This is the basic logic of micro-housing proposals, whether along parts of the rail line that is under construction or in new buildings in urban areas: smaller homes to fit small budgets. It is also crucial to calls for a denser vision for Honolulu and, to a lesser extent, some other towns in the islands.
And it is key to why the Hawaii Community Development Authority is moving forward with a plan to develop micro-housing that is affordable to people with the sort of low incomes that are prevalent in Hawaii.
As Anthony Ching, the executive director of the Hawaii Community Development Authority explained recently, “Everybody wants the American dream and searches for that.”
But when real estate and rents far outstrip incomes, that model can break down, he said during a meeting with the Civil Beat editorial board. “We have to change our expectations.”
Many people in the islands simply don’t want to greatly expand the population’s footprint.
That leaves two main options. We can build upward, which almost invariably engenders controversy, or we can build smaller, getting back to the Hawaii of a century ago when people’s needs were simpler and they had far less indoor space.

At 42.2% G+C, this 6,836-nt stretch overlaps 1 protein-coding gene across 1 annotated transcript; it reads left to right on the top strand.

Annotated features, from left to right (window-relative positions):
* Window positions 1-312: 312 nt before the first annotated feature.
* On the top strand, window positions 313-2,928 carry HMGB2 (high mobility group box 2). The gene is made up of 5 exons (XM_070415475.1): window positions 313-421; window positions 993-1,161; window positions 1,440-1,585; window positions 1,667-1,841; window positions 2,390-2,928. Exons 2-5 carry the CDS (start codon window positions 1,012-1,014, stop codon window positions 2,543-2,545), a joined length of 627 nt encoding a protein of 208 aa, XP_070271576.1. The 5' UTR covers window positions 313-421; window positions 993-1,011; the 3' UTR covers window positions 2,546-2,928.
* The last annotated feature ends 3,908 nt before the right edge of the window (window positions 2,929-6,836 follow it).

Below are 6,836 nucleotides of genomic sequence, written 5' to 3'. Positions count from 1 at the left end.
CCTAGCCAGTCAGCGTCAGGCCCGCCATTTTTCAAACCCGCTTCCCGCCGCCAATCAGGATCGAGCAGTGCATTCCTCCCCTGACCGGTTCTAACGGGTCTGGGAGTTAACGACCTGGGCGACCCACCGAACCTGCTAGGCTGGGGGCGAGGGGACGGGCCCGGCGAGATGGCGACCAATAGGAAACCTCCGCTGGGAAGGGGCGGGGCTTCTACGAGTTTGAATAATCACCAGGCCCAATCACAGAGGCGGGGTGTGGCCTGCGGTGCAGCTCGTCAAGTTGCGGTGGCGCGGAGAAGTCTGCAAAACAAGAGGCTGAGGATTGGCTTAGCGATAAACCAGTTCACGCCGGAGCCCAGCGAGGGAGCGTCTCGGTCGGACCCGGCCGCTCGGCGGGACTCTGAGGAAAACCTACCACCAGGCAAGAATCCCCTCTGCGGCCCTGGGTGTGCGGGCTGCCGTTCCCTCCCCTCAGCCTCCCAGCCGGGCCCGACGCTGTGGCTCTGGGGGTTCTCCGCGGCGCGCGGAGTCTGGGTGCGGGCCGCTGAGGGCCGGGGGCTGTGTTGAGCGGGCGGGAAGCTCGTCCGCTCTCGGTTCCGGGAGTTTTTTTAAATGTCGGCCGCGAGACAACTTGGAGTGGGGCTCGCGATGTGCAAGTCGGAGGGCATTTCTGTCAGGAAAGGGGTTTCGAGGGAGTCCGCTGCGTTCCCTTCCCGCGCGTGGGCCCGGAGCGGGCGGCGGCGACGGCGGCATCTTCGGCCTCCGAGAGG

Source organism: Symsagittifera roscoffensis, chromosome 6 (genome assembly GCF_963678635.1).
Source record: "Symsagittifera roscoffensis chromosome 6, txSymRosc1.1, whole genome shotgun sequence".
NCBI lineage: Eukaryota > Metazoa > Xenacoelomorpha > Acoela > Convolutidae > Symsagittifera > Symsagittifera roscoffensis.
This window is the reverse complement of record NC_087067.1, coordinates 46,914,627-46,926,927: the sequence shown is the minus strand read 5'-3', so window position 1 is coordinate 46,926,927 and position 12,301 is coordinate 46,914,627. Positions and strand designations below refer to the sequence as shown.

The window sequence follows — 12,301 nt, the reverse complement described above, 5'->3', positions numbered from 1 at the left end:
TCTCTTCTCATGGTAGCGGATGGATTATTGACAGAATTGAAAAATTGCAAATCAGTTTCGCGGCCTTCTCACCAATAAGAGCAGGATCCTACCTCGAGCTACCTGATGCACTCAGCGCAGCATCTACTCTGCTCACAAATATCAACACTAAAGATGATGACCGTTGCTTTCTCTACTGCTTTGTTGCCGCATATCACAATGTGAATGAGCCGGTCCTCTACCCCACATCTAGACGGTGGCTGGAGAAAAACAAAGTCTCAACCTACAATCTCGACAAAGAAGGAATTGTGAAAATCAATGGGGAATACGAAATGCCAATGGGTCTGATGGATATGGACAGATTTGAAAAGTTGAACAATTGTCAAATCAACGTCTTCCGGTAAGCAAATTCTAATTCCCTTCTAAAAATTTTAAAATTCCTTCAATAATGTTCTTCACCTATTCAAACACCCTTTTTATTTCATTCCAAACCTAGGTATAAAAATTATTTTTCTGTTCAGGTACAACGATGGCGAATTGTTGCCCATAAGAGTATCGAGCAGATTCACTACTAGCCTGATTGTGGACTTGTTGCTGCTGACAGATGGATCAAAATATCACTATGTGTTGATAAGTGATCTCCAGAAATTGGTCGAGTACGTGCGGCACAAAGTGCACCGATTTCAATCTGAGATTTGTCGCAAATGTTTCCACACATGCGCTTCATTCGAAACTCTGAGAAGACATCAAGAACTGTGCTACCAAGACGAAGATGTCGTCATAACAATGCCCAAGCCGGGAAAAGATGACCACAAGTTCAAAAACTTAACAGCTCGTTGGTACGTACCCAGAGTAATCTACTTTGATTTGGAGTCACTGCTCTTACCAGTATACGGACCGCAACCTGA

As people familiar with housing in densely populated cities from Boston, Paris and Hong Kong to New York City and Tokyo know, micro-housing doesn’t necessarily mean cheap. It generally means more affordable than other alternatives. In neighborhoods like Soho in Manhattan, people pay thousands of dollars per month for what would be considered micro-housing on the West Coast.
But regardless of whether small housing units are aimed at middle class residents or as a remedy for poor people fending off homelessness, it is worth considering a couple of questions: What does it mean to live small, and is it suitable to people in Hawaii?
If tomorrow’s Honolulu really is going to be increasingly small and urban, it is a future I know well from my years living in numerous studio apartments in New York City and Paris.
I could sit on the toilet while brushing my teeth over the sink. In fact, there was little choice.
Early in my years as a correspondent for Newsweek magazine in Paris, a city with twice the population density of New York City, I rented an impeccably crafted 193.75-square-foot shoe box-shaped studio apartment. It was about the dimensions of four ping-pong tables set side by side. In the water closet-sized “bathroom,” which had a tiny half-shower and a sink crammed into it, I could sit on the toilet while brushing my teeth over the sink. In fact, there was little choice.